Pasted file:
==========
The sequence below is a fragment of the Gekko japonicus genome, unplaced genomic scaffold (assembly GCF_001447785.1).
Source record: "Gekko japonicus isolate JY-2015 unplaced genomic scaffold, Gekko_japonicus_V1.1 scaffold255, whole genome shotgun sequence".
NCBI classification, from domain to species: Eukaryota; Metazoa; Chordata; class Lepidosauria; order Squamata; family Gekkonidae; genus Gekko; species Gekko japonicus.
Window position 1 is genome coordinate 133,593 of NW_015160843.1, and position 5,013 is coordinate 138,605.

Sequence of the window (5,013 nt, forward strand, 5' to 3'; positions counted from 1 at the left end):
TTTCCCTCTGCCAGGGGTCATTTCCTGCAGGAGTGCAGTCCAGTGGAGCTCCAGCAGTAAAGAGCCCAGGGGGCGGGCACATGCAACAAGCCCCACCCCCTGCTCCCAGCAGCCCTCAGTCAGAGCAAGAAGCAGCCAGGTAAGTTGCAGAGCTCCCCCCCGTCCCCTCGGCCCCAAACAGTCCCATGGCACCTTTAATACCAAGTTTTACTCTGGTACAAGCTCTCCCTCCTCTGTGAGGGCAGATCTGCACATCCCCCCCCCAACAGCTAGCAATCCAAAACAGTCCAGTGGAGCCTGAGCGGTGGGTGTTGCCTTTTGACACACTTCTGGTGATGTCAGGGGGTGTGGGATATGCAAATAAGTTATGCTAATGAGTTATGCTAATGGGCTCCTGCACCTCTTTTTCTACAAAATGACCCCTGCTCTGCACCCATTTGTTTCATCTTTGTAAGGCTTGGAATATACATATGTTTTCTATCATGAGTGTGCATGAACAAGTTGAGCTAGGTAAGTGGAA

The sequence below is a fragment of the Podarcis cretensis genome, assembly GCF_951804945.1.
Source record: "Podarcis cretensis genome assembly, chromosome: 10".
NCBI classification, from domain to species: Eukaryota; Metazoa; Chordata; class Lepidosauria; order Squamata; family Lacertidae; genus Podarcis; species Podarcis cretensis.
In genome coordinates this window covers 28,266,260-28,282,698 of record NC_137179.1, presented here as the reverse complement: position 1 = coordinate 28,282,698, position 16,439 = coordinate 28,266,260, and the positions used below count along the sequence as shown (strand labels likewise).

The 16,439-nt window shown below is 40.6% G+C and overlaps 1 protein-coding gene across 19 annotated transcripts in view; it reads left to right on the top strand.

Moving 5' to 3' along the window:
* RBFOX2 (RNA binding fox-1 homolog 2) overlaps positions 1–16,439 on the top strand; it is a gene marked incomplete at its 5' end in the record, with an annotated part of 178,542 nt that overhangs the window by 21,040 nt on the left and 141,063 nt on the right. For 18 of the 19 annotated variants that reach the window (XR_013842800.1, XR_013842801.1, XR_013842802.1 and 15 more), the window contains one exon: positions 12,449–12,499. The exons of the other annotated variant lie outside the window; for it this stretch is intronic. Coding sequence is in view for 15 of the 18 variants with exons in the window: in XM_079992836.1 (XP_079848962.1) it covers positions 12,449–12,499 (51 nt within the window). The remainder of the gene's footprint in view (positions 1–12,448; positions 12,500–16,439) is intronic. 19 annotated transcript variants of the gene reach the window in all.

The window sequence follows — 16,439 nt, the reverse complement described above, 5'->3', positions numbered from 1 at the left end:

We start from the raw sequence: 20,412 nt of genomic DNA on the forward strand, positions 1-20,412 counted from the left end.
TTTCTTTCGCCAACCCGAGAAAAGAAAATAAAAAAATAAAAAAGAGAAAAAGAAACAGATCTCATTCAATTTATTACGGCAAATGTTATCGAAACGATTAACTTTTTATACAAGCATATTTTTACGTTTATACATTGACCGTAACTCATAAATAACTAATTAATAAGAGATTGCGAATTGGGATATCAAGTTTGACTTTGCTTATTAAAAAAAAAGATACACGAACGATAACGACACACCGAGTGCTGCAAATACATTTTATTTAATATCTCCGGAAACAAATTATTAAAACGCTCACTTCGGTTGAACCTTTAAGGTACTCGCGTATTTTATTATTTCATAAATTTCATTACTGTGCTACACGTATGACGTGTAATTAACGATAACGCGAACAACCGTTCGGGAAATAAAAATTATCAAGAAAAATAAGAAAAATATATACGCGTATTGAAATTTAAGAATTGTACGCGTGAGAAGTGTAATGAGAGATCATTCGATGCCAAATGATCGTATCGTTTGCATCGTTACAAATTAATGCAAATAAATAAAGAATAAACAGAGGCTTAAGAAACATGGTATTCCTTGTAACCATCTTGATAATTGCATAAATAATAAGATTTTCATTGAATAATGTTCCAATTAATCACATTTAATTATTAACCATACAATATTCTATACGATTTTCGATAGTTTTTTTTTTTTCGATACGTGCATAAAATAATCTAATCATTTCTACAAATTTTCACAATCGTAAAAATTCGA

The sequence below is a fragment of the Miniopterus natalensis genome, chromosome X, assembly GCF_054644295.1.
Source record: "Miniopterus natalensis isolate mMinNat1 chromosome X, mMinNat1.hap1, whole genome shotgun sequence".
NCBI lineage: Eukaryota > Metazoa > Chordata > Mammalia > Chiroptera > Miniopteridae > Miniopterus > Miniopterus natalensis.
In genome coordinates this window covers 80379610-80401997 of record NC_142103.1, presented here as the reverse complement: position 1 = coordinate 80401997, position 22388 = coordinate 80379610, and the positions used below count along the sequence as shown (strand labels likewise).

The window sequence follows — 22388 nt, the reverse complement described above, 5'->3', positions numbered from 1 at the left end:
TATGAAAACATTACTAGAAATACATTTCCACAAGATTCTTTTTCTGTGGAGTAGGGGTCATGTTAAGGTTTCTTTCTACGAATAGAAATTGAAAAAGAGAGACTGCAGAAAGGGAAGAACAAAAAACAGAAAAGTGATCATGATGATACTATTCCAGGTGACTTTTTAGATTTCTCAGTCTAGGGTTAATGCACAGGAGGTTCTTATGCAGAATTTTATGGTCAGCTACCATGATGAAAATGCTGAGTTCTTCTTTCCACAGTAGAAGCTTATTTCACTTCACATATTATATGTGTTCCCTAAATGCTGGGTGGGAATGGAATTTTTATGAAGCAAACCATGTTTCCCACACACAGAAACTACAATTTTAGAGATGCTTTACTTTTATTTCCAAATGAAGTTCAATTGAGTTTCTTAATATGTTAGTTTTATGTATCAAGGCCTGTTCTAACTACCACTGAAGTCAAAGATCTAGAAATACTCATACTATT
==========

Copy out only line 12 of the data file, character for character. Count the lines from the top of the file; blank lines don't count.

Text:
Moving 5' to 3' along the window: